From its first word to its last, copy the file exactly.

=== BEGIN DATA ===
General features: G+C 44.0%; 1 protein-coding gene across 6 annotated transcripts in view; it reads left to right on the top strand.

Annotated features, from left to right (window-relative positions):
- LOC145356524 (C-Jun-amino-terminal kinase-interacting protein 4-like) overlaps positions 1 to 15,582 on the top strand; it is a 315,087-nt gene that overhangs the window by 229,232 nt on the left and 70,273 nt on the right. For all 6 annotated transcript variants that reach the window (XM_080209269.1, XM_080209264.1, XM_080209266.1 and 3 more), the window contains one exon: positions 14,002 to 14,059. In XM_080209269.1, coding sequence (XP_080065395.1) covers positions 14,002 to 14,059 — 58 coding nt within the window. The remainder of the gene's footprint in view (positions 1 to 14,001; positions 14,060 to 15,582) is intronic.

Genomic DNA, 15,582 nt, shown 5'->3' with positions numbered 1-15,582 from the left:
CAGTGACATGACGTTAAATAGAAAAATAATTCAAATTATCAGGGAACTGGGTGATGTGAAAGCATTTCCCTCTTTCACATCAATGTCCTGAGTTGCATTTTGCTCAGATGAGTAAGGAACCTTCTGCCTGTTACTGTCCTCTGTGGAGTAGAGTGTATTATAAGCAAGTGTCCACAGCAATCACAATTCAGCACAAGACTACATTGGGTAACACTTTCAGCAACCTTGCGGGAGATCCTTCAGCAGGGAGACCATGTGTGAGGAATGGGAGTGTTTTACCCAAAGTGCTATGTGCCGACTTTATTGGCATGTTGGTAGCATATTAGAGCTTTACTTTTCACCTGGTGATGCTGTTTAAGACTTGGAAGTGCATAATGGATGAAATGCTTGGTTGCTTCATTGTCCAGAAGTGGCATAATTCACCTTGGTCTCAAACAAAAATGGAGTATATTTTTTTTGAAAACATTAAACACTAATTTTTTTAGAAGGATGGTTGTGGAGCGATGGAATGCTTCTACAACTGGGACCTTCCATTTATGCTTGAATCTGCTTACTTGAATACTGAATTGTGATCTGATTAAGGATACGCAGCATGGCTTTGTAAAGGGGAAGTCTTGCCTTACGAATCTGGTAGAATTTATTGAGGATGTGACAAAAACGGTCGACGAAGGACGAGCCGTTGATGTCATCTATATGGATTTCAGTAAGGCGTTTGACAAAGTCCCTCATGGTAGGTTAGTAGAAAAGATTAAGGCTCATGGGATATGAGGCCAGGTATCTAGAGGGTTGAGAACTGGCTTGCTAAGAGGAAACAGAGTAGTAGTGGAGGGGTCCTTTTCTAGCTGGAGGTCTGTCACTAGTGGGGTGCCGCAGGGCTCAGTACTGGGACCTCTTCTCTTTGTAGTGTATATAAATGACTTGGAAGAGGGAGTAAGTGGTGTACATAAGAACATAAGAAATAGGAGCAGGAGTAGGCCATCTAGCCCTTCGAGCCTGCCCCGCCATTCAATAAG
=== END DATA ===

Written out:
General features: G+C 44.0%; 1 protein-coding gene across 6 annotated transcripts in view; it reads left to right on the top strand.

Annotated features, from left to right (window-relative positions):
- LOC145356524 (C-Jun-amino-terminal kinase-interacting protein 4-like) overlaps positions 1 to 15,582 on the top strand; it is a 315,087-nt gene that overhangs the window by 229,232 nt on the left and 70,273 nt on the right. For all 6 annotated transcript variants that reach the window (XM_080209269.1, XM_080209264.1, XM_080209266.1 and 3 more), the window contains one exon: positions 14,002 to 14,059. In XM_080209269.1, coding sequence (XP_080065395.1) covers positions 14,002 to 14,059 — 58 coding nt within the window. The remainder of the gene's footprint in view (positions 1 to 14,001; positions 14,060 to 15,582) is intronic.

Genomic DNA, 15,582 nt, shown 5'->3' with positions numbered 1-15,582 from the left:
CAGTGACATGACGTTAAATAGAAAAATAATTCAAATTATCAGGGAACTGGGTGATGTGAAAGCATTTCCCTCTTTCACATCAATGTCCTGAGTTGCATTTTGCTCAGATGAGTAAGGAACCTTCTGCCTGTTACTGTCCTCTGTGGAGTAGAGTGTATTATAAGCAAGTGTCCACAGCAATCACAATTCAGCACAAGACTACATTGGGTAACACTTTCAGCAACCTTGCGGGAGATCCTTCAGCAGGGAGACCATGTGTGAGGAATGGGAGTGTTTTACCCAAAGTGCTATGTGCCGACTTTATTGGCATGTTGGTAGCATATTAGAGCTTTACTTTTCACCTGGTGATGCTGTTTAAGACTTGGAAGTGCATAATGGATGAAATGCTTGGTTGCTTCATTGTCCAGAAGTGGCATAATTCACCTTGGTCTCAAACAAAAATGGAGTATATTTTTTTTGAAAACATTAAACACTAATTTTTTTAGAAGGATGGTTGTGGAGCGATGGAATGCTTCTACAACTGGGACCTTCCATTTATGCTTGAATCTGCTTACTTGAATACTGAATTGTGATCTGATTAAGGATACGCAGCATGGCTTTGTAAAGGGGAAGTCTTGCCTTACGAATCTGGTAGAATTTATTGAGGATGTGACAAAAACGGTCGACGAAGGACGAGCCGTTGATGTCATCTATATGGATTTCAGTAAGGCGTTTGACAAAGTCCCTCATGGTAGGTTAGTAGAAAAGATTAAGGCTCATGGGATATGAGGCCAGGTATCTAGAGGGTTGAGAACTGGCTTGCTAAGAGGAAACAGAGTAGTAGTGGAGGGGTCCTTTTCTAGCTGGAGGTCTGTCACTAGTGGGGTGCCGCAGGGCTCAGTACTGGGACCTCTTCTCTTTGTAGTGTATATAAATGACTTGGAAGAGGGAGTAAGTGGTGTACATAAGAACATAAGAAATAGGAGCAGGAGTAGGCCATCTAGCCCTTCGAGCCTGCCCCGCCATTCAATAAG